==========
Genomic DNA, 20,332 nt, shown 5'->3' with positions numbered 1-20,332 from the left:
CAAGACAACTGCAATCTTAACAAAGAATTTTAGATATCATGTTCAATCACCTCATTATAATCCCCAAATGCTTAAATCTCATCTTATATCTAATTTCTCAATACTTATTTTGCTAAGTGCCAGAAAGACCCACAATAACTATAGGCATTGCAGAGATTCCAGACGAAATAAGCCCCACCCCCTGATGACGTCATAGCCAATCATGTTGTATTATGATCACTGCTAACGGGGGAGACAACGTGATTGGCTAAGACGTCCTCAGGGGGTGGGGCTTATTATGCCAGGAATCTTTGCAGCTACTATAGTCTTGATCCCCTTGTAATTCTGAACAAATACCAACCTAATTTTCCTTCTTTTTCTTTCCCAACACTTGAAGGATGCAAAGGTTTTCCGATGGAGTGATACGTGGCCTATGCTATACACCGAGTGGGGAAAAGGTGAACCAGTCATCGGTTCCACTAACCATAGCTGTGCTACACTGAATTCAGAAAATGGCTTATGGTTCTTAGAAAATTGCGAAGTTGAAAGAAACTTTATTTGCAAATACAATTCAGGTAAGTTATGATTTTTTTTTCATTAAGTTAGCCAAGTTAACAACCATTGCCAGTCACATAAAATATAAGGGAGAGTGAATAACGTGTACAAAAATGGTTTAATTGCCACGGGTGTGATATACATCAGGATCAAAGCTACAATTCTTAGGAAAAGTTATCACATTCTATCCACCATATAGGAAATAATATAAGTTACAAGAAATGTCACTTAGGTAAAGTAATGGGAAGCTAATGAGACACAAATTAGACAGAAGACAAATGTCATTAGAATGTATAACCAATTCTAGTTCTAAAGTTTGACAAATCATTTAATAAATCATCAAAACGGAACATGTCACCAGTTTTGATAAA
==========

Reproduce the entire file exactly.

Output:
Genomic DNA, 20,332 nt, shown 5'->3' with positions numbered 1-20,332 from the left:
CAAGACAACTGCAATCTTAACAAAGAATTTTAGATATCATGTTCAATCACCTCATTATAATCCCCAAATGCTTAAATCTCATCTTATATCTAATTTCTCAATACTTATTTTGCTAAGTGCCAGAAAGACCCACAATAACTATAGGCATTGCAGAGATTCCAGACGAAATAAGCCCCACCCCCTGATGACGTCATAGCCAATCATGTTGTATTATGATCACTGCTAACGGGGGAGACAACGTGATTGGCTAAGACGTCCTCAGGGGGTGGGGCTTATTATGCCAGGAATCTTTGCAGCTACTATAGTCTTGATCCCCTTGTAATTCTGAACAAATACCAACCTAATTTTCCTTCTTTTTCTTTCCCAACACTTGAAGGATGCAAAGGTTTTCCGATGGAGTGATACGTGGCCTATGCTATACACCGAGTGGGGAAAAGGTGAACCAGTCATCGGTTCCACTAACCATAGCTGTGCTACACTGAATTCAGAAAATGGCTTATGGTTCTTAGAAAATTGCGAAGTTGAAAGAAACTTTATTTGCAAATACAATTCAGGTAAGTTATGATTTTTTTTTCATTAAGTTAGCCAAGTTAACAACCATTGCCAGTCACATAAAATATAAGGGAGAGTGAATAACGTGTACAAAAATGGTTTAATTGCCACGGGTGTGATATACATCAGGATCAAAGCTACAATTCTTAGGAAAAGTTATCACATTCTATCCACCATATAGGAAATAATATAAGTTACAAGAAATGTCACTTAGGTAAAGTAATGGGAAGCTAATGAGACACAAATTAGACAGAAGACAAATGTCATTAGAATGTATAACCAATTCTAGTTCTAAAGTTTGACAAATCATTTAATAAATCATCAAAACGGAACATGTCACCAGTTTTGATAAA